9. Cut a piece of parchment that will overhang the circumference of the boule. Turn the shaped and proofed dough out onto the parchment. Score the dough and place it in the hot Dutch oven with the lid on.
  10. Bake covered for 25 minutes. Remove the lid and continue baking for 15 more minutes. 
  11. Remove the boule from the oven and let it cool completely on a cooling rack before slicing. 

Looking for More Rye Recipes?

Try my Dark Rye Sourdough Bread With Molasses and Caraway!

A basket and platter with two little loaves of dark sourdough rye bread.



Tuesday 21st of June 2022

Nice beautiful light , great tasting bread Will make it again Just use patience, it is worth it !!! I am 69, and just learned how to make sourdough last year, It’s all about how it “feels “ Keep baking A new sourdough gal… Annelie

Butter For All

Wednesday 29th of June 2022

Hi Annelie!

I'm so happy to hear this bread recipe was a success for you! Sounds like you are a natural :)



joan moldenhauer

Wednesday 25th of May 2022

Im making the light rye sourdough boule and notice the ingredients: Ingredients 250 grams (2 cups) organic rye flour 225 grams (1 1/2 cups) organic bread flour 100 grams (3/4 cup) organic whole wheat flour 250 grams (1 cup) active sourdough starter, 100% hydration "14 grams (2 teaspoons) salt" 8 grams (1 tablespoon) caraway seeds, toasted 355 grams (1 1/2 cup) water

say 14 grams of salt. When that is measured out it is 4 teaspoons but yet the ingredients say it would equal 2 teaspoons. Can you clarify this for me please Joanm


Wednesday 25th of May 2022

@Butter For All, I use a scale all the time that’s why I’m confused. I weighed out, in grams, the sea salt and then weighed out Diamond kosher salt fine grind, and came up with the same numbers but…I’ll recheck my scale and salts again thanks for the reply.

Butter For All

Wednesday 25th of May 2022

Hi Joan!

The salt I use - Redmond Real Salt - weighs 6-7 grams per teaspoon. If you have the ability to weigh ingredients, always use the weighted measurement. Volume measurements are always approximate. I add them to my recipe for convenience for those without a scale.

Happy baking!


Karen Cook

Saturday 3rd of July 2021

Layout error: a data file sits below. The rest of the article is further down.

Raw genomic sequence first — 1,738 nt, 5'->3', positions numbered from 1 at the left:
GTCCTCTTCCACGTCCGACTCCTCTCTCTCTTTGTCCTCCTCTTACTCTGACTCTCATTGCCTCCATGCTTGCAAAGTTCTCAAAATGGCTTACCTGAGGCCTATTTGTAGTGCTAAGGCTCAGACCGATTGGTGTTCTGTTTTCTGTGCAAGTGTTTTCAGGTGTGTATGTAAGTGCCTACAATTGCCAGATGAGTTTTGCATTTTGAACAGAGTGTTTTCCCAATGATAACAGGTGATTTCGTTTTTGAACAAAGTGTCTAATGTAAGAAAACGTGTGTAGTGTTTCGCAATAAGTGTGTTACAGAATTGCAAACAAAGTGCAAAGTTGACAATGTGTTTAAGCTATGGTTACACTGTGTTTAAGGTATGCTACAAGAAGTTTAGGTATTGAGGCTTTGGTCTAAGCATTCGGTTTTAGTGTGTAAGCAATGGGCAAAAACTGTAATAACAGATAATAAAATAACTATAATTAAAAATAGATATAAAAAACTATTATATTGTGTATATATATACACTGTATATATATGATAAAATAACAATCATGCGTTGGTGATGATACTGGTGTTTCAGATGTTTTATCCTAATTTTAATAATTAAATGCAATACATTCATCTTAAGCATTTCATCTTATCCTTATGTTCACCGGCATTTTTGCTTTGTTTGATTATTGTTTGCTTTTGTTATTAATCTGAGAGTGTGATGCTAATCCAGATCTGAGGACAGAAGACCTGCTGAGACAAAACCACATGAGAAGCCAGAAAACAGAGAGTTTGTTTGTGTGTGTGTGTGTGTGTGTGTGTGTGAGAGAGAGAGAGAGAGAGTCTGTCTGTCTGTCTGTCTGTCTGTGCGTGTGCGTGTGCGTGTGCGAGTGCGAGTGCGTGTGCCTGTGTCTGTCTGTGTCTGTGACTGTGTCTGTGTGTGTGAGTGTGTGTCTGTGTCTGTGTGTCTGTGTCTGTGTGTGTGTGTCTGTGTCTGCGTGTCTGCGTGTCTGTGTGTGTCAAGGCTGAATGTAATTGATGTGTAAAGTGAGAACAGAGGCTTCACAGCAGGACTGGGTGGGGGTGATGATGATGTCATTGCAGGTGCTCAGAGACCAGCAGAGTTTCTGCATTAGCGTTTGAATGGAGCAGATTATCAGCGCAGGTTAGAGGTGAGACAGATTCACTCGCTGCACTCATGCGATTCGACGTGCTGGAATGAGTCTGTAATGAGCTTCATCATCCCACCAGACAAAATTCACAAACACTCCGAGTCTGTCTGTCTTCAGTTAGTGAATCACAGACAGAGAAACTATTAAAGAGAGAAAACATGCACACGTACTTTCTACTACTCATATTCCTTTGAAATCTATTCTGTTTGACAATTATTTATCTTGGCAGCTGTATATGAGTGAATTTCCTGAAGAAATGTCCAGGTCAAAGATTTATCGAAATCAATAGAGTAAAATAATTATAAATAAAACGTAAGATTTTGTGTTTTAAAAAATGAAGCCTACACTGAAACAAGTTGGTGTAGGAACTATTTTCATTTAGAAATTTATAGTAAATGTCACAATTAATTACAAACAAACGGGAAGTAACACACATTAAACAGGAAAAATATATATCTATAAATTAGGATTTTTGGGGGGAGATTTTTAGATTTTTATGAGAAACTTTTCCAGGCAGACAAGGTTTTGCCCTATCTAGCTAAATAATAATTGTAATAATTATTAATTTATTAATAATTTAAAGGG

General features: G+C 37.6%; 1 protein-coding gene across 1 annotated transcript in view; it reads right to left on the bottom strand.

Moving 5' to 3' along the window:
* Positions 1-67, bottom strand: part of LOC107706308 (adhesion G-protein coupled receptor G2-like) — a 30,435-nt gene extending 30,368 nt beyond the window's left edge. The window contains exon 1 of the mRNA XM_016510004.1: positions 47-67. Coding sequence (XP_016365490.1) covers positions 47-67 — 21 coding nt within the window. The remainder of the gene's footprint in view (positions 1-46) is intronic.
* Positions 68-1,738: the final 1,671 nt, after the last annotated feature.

Hi Courtney Another delicious recipe! I have made it twice now & I struggled to shape it because my dough was very sticky. Also it was quite flat. However in my 2 yr sourdough ‘journey’ I am perfectly happy with odd shapes as long as it tastes great. Rye flour is tricky but worth persevering with I feel. Thank you so much for all of your recipes. The Dark Rye bread is very popular with my family. Going to try the Kamut loaf next. Best wishes from Scotland 🏴󠁧󠁢󠁳󠁣󠁴󠁿 Karen

Butter For All

Monday 5th of July 2021

Hi Karen!

Wonderful, I'm so happy you love the taste! And yes, I agree, rye is super tricky because it's so sticky. Don't be afraid to use a generous amount of flour on your work surface, and try to build as much tension during shaping as possible. I'm wanting to do more videos, so maybe I can demonstrate the shaping process of this dough!

I think you will love the Kamut. That is a VERY easy dough to handle!

Best to you and your family,



Thursday 15th of April 2021

If retarded in the fridge overnight, can the dough go directly into preheated Dutch oven without being brought to room temperature first? Might the cooking time need extended while covered in this instance?

Butter For All

Monday 19th of April 2021

Hi Jan,

If the bread is complete proofed out of the fridge then the baking time adjustment should be negligible. Maybe and extra 5 min at the max.

Hope you enjoy the recipe!

Chuck Panarella

Saturday 23rd of January 2021

The bread tasted really good. The loaf was heavy and the crumb a little dense. When I add dried onion, caraway seeds and dill so I need more water? Thanks, Chuck